Saturday, June 30, 2001

Gas will be our biggest expense, so we'll want to keep an eye on this site.


Top five road trip books*:

1. "On the Road"
2. "Zen and the Art of Motorcycle Maintenance"
3. "Blue Highways"
4. "The Fool's Progress"
5. "Not Fade Away"

* that I have read and remember offhand


Friday, June 29, 2001

There is a clear hierarchy to souvenir baseballs:

1. Home runs
2. Foul balls
3. Batting practice home runs
4. Balls tossed into the stands
5. Balls wrestled from children, old women or the blind

In my umpteen years of watching professional baseball, I've caught three: one foul ball (off the bat of Cubs journeyman Jeff Huson) and two tossed by players (the Cubs' Todd Van Poppel and the Mets' Mark Johnson). I'm still working on 1, 3 and 5.

Can one overstate the thrill of one's first ball? No, but I came close in the e-mail I sent after mine:

You have to appreciate how important this was for me. Millions see the pope each year, but how many are blessed with a kiss? Wrigley Field is about as close as I get to regular church attendance, and as the ball entered my hands, I felt the Spirit enter my heart and wash my sins away. (The next night that spirit would be chased off by a medley of cigars, booze and inside straights, but that's neither here nor there.) I wasn't even in my assigned spot. I had bought a standing-room-only ticket, but snuck into an unoccupied seat. Truly, Jeff Huson was on this day God's agent, and this ball was His gift.

To my right, a couple of guys started murmuring, as I would have in their shoes, "Give it to the kid!" I looked back, and one row back was this boy with the most mournful look you ever did see. But sorry, kid. This ball's for me: It was God's will. However, if I ever catch another, the kid gets it, no doubt.

One can see that I tend to go overboard with the religious imagery when I'm talking baseball, but it was pretty exciting, as were the next two. As my old boss Bob would say, "Holy balls!"


Thursday, June 28, 2001

This week the Postal Service started selling stamps commemorating baseball's historic ballparks. I'll stock up this weekend. These will be perfect for the postcards we send to people who have helped pay for our gas.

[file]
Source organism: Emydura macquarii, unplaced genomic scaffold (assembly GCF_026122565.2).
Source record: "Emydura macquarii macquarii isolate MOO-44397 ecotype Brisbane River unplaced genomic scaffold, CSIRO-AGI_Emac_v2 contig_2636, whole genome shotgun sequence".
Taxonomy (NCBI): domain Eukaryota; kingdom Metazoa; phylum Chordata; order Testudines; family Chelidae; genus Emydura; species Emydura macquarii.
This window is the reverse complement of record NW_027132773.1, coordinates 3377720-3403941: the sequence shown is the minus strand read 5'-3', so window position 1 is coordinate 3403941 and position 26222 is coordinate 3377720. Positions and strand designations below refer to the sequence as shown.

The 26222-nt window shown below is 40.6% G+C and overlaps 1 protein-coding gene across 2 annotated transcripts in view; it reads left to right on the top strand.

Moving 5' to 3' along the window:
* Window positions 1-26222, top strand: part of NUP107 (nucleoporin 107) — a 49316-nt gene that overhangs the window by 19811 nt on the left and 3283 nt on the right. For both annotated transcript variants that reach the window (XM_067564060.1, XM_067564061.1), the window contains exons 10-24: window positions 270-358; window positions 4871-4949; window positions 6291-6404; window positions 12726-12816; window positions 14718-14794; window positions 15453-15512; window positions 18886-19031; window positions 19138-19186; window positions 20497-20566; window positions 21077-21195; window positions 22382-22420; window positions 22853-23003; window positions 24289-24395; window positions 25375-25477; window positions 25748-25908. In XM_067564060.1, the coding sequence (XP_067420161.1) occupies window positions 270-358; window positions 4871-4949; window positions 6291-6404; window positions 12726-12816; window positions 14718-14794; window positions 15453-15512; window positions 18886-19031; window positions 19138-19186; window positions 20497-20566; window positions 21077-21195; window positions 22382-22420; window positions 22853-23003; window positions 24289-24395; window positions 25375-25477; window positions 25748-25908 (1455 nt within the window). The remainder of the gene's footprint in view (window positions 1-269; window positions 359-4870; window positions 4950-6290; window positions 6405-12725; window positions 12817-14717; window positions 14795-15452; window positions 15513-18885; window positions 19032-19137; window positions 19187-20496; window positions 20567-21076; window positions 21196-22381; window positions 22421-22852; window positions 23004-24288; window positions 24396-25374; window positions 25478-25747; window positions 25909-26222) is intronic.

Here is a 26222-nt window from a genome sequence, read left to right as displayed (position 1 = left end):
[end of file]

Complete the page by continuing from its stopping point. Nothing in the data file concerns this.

Sandy probably noticed this, but the baseball at the top of this page was stolen from a classic "Peanuts" cartoon, in which Charlie Brown wakes from a restless slumber to find the sun has become a giant baseball.
Peanuts cartoon

As the story progresses, more and more of Charlie's world turns into baseballs: the moon, ice cream cones, finally his head.

I've never been a "Peanuts" fan, but these older strips are great. This particular sequence raises a delicious question: What do you do when you have something on your mind so much that your head transforms into that very thing? Charlie Brown has baseball on his mind, and he would put a sack over his head. Sandy and I have baseball on our minds, and we're taking a trip.


Wednesday, June 27, 2001

Luke's Codes of Baseball Etiquette, one in a series:

One should sing the national anthem.

Other than voting, this union of sport and country may be the only patriotic moment I take seriously. Sadly, "singing" has largely been replaced by "impatient rocking from foot to foot." Further, many fans think "land of the free" is their cue to whoop and holler through "home of the brave." This is not OK, cap doffed or not.

I pin some of the blame on the performers, who tend to saddle the song with awkward pauses or inappropriate flourishes. It is an anthem, for crying out loud, for crying out loud, not a dirge or jazz solo.

I didn't catch who sang Monday night, but he took 1 minute, 45 seconds. This was shorter than some -- I saw Michael McDermott on May 19; he seemed to go on into the third inning -- but still too slow to sing to. At yesterday's game, the Cubs called upon Wayne Messmer, who, as usual, was perfect: 1 minute, 25 seconds. No pauses, no embellishments.

Wrigley Field could help by flashing the lyrics on the scoreboard. Perhaps fans will one day take to this hymn with the same zeal with which they attack the seventh-inning stretch.


Tuesday, June 26, 2001

In the summer of 1812, Napoleon Bonaparte assembled 499,000 troops and 1,150 guns and pushed across Europe toward Russia. Things did not go well. By the time he reached Moscow in mid-September, only 87,500 of his grand armee remained. A month later, he began his retreat to Paris. Harsh weather would claim most of his men on the way, and only 10,000 would remain in the end.

In 1861, Joseph Minard drew the following chart to tell the story:
Chart of Paris to Moscow and back.

Design guru Edmund Tufte has called it one of the finest informational graphics ever produced because of its many layers of meta information: 1. The course of the lines show the latitude and longitude of the march. 2. The colors indicate advance (beige) and retreat (black). 3. The width of the lines indicate the army's strength, from 499,000 to 87,500 and down to 10,000. 4. The table at the bottom indicates time and temperature.

In the summer of 2001, Sandy and I will assemble our sleeping bags and some mix tapes and push across America toward Boston. We hope things go well. By the time we reach Boston in mid-September, we will have seen two baseball games and driven almost 1,200 miles. Two days later, we will begin our retreat to Chicago.

I've drawn the following chart to tell the story:
Chart of Chicago to Boston and back.

1. The course of the lines show the latitude and longitude of our trip. 2. The colors indicate advance (beige) and retreat (black). 3. The width of the lines indicate the number of travelers, from two to two and down to two. 4. The tables at top and bottom indicate time and daily mileage, which I'll update as we go along.


Monday, June 25, 2001

I added a calendar to our itinerary page. Soon I'll slap a map on there, too.



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